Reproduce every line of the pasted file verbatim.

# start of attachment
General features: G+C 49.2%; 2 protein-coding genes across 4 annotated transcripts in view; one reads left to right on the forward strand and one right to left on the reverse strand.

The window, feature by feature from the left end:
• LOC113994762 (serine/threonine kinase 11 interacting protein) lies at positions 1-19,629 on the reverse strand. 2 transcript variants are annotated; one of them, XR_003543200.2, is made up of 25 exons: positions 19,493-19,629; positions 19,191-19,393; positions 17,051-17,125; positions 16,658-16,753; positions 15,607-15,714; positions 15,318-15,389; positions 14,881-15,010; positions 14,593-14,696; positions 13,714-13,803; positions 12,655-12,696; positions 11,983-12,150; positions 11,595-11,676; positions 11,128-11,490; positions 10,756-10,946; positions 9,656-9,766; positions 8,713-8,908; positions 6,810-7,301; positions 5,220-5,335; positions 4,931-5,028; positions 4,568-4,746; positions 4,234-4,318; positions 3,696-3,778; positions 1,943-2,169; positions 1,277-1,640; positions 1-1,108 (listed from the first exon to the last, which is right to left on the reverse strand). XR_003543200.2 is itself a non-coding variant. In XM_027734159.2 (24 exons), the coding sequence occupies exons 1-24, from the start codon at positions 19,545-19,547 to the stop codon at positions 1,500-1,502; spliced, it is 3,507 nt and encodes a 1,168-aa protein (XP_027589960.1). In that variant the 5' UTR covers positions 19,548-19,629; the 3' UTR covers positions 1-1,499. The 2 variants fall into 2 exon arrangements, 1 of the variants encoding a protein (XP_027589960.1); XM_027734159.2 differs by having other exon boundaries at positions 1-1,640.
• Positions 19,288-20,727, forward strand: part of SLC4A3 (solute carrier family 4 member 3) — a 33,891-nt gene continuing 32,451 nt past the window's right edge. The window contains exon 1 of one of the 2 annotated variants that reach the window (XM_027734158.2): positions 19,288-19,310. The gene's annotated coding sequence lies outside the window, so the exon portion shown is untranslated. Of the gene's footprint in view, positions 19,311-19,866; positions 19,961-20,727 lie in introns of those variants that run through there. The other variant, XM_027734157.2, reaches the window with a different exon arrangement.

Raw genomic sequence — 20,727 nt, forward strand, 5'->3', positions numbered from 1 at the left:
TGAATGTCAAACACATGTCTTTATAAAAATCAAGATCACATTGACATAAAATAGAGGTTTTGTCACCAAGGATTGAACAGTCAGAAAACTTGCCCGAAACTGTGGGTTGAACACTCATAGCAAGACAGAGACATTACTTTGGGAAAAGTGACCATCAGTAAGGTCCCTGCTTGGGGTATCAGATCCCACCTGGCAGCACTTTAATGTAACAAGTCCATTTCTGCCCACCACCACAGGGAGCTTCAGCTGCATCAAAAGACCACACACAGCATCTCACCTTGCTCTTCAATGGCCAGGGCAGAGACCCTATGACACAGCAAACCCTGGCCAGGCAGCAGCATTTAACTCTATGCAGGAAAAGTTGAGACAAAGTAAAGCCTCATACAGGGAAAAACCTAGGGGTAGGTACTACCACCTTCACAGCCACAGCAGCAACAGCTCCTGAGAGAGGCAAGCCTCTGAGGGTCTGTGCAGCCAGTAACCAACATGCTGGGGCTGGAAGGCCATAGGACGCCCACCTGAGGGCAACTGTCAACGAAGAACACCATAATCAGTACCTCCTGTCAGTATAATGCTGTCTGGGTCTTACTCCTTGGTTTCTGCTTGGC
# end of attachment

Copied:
General features: G+C 49.2%; 2 protein-coding genes across 4 annotated transcripts in view; one reads left to right on the forward strand and one right to left on the reverse strand.

The window, feature by feature from the left end:
• LOC113994762 (serine/threonine kinase 11 interacting protein) lies at positions 1-19,629 on the reverse strand. 2 transcript variants are annotated; one of them, XR_003543200.2, is made up of 25 exons: positions 19,493-19,629; positions 19,191-19,393; positions 17,051-17,125; positions 16,658-16,753; positions 15,607-15,714; positions 15,318-15,389; positions 14,881-15,010; positions 14,593-14,696; positions 13,714-13,803; positions 12,655-12,696; positions 11,983-12,150; positions 11,595-11,676; positions 11,128-11,490; positions 10,756-10,946; positions 9,656-9,766; positions 8,713-8,908; positions 6,810-7,301; positions 5,220-5,335; positions 4,931-5,028; positions 4,568-4,746; positions 4,234-4,318; positions 3,696-3,778; positions 1,943-2,169; positions 1,277-1,640; positions 1-1,108 (listed from the first exon to the last, which is right to left on the reverse strand). XR_003543200.2 is itself a non-coding variant. In XM_027734159.2 (24 exons), the coding sequence occupies exons 1-24, from the start codon at positions 19,545-19,547 to the stop codon at positions 1,500-1,502; spliced, it is 3,507 nt and encodes a 1,168-aa protein (XP_027589960.1). In that variant the 5' UTR covers positions 19,548-19,629; the 3' UTR covers positions 1-1,499. The 2 variants fall into 2 exon arrangements, 1 of the variants encoding a protein (XP_027589960.1); XM_027734159.2 differs by having other exon boundaries at positions 1-1,640.
• Positions 19,288-20,727, forward strand: part of SLC4A3 (solute carrier family 4 member 3) — a 33,891-nt gene continuing 32,451 nt past the window's right edge. The window contains exon 1 of one of the 2 annotated variants that reach the window (XM_027734158.2): positions 19,288-19,310. The gene's annotated coding sequence lies outside the window, so the exon portion shown is untranslated. Of the gene's footprint in view, positions 19,311-19,866; positions 19,961-20,727 lie in introns of those variants that run through there. The other variant, XM_027734157.2, reaches the window with a different exon arrangement.

Raw genomic sequence — 20,727 nt, forward strand, 5'->3', positions numbered from 1 at the left:
TGAATGTCAAACACATGTCTTTATAAAAATCAAGATCACATTGACATAAAATAGAGGTTTTGTCACCAAGGATTGAACAGTCAGAAAACTTGCCCGAAACTGTGGGTTGAACACTCATAGCAAGACAGAGACATTACTTTGGGAAAAGTGACCATCAGTAAGGTCCCTGCTTGGGGTATCAGATCCCACCTGGCAGCACTTTAATGTAACAAGTCCATTTCTGCCCACCACCACAGGGAGCTTCAGCTGCATCAAAAGACCACACACAGCATCTCACCTTGCTCTTCAATGGCCAGGGCAGAGACCCTATGACACAGCAAACCCTGGCCAGGCAGCAGCATTTAACTCTATGCAGGAAAAGTTGAGACAAAGTAAAGCCTCATACAGGGAAAAACCTAGGGGTAGGTACTACCACCTTCACAGCCACAGCAGCAACAGCTCCTGAGAGAGGCAAGCCTCTGAGGGTCTGTGCAGCCAGTAACCAACATGCTGGGGCTGGAAGGCCATAGGACGCCCACCTGAGGGCAACTGTCAACGAAGAACACCATAATCAGTACCTCCTGTCAGTATAATGCTGTCTGGGTCTTACTCCTTGGTTTCTGCTTGGC